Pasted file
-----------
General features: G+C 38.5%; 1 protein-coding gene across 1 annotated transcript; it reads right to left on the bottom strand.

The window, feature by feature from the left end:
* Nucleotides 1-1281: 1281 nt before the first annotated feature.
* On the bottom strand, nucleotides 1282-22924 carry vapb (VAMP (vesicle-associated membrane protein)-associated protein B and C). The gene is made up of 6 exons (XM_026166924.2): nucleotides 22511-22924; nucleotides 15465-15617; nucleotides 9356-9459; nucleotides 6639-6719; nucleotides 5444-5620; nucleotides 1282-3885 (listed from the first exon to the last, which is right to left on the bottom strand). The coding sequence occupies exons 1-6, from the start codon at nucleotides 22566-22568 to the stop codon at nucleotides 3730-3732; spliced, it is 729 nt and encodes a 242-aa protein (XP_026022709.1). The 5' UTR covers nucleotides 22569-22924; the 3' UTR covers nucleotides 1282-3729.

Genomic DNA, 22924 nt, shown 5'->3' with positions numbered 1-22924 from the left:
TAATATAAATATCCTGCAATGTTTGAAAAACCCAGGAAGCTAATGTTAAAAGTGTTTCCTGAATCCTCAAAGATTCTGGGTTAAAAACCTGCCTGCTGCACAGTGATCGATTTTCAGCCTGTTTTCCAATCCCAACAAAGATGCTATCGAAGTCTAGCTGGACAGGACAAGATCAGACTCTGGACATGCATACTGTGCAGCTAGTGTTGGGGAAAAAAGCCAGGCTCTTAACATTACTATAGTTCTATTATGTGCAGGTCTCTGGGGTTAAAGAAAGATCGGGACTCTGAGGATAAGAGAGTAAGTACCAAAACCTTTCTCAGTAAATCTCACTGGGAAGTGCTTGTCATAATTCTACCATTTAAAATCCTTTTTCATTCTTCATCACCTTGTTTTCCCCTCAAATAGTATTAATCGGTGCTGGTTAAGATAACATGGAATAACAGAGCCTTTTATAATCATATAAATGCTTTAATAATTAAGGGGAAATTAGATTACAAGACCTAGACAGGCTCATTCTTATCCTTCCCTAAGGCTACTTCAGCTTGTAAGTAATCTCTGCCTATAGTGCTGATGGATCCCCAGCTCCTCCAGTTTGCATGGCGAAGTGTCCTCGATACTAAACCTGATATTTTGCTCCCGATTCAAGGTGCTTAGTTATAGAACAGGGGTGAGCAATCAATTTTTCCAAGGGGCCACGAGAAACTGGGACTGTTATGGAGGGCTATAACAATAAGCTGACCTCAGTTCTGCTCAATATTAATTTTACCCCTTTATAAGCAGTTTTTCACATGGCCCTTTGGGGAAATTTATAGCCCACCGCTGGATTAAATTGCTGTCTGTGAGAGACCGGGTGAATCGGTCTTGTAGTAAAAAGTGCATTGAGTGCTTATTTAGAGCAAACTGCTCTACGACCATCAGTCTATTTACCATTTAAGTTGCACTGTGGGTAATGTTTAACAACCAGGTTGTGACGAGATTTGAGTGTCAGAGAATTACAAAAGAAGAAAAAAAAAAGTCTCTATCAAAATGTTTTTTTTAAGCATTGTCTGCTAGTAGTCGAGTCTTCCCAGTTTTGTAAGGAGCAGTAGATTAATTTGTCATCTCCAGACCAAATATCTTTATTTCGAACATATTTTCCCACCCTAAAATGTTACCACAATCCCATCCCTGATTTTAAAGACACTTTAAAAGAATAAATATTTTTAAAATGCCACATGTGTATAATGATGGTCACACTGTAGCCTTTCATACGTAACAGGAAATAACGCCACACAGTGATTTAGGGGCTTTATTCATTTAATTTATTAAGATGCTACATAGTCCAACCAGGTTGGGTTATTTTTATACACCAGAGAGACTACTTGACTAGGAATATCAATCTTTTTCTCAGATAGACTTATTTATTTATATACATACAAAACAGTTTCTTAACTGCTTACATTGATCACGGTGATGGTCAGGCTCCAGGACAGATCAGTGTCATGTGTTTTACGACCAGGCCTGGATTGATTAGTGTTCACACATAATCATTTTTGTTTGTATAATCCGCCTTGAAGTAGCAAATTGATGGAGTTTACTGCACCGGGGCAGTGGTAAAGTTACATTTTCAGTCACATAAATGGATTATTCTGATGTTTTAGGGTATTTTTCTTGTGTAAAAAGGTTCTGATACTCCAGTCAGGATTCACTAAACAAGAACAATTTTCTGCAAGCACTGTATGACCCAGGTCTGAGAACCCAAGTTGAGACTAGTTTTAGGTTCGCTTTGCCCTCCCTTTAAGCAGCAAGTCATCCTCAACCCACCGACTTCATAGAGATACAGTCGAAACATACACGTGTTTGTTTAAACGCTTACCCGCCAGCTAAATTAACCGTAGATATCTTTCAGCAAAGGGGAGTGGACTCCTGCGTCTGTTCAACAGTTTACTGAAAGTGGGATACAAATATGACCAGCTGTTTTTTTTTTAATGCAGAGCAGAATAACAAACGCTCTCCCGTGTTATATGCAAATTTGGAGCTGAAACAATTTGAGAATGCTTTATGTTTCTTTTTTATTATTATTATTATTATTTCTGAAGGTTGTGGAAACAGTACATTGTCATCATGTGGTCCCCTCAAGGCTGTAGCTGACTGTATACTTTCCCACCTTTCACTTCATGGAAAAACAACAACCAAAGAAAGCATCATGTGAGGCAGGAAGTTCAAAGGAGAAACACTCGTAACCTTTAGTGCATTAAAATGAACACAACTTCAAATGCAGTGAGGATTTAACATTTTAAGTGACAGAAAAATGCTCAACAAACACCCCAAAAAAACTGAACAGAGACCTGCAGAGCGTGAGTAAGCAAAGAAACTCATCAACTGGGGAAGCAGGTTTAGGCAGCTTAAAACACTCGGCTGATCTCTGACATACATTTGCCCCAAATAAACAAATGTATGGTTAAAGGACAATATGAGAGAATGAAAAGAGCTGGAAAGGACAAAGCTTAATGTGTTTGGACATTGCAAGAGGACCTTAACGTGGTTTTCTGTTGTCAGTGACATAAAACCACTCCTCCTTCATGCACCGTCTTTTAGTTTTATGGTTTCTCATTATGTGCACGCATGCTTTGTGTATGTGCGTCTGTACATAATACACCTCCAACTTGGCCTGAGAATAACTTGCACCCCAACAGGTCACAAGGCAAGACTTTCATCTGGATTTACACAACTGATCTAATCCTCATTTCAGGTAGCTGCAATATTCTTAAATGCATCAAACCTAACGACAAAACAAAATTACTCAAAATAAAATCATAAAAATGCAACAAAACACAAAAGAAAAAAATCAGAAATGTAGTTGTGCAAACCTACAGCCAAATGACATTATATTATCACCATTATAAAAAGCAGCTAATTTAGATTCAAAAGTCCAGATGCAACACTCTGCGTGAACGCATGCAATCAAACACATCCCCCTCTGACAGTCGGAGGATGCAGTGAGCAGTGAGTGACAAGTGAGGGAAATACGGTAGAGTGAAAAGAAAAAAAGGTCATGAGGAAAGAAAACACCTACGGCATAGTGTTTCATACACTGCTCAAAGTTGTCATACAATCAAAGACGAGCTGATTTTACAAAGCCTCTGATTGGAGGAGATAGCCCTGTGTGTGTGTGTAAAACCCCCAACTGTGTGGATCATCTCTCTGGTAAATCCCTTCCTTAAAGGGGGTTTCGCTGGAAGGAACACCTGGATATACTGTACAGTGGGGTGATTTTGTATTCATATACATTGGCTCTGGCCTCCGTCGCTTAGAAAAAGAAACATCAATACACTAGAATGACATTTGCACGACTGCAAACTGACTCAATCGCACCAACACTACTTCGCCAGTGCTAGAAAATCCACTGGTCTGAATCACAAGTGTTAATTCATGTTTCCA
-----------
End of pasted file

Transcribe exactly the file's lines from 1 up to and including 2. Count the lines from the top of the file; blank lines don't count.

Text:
General features: G+C 38.5%; 1 protein-coding gene across 1 annotated transcript; it reads right to left on the bottom strand.

The window, feature by feature from the left end: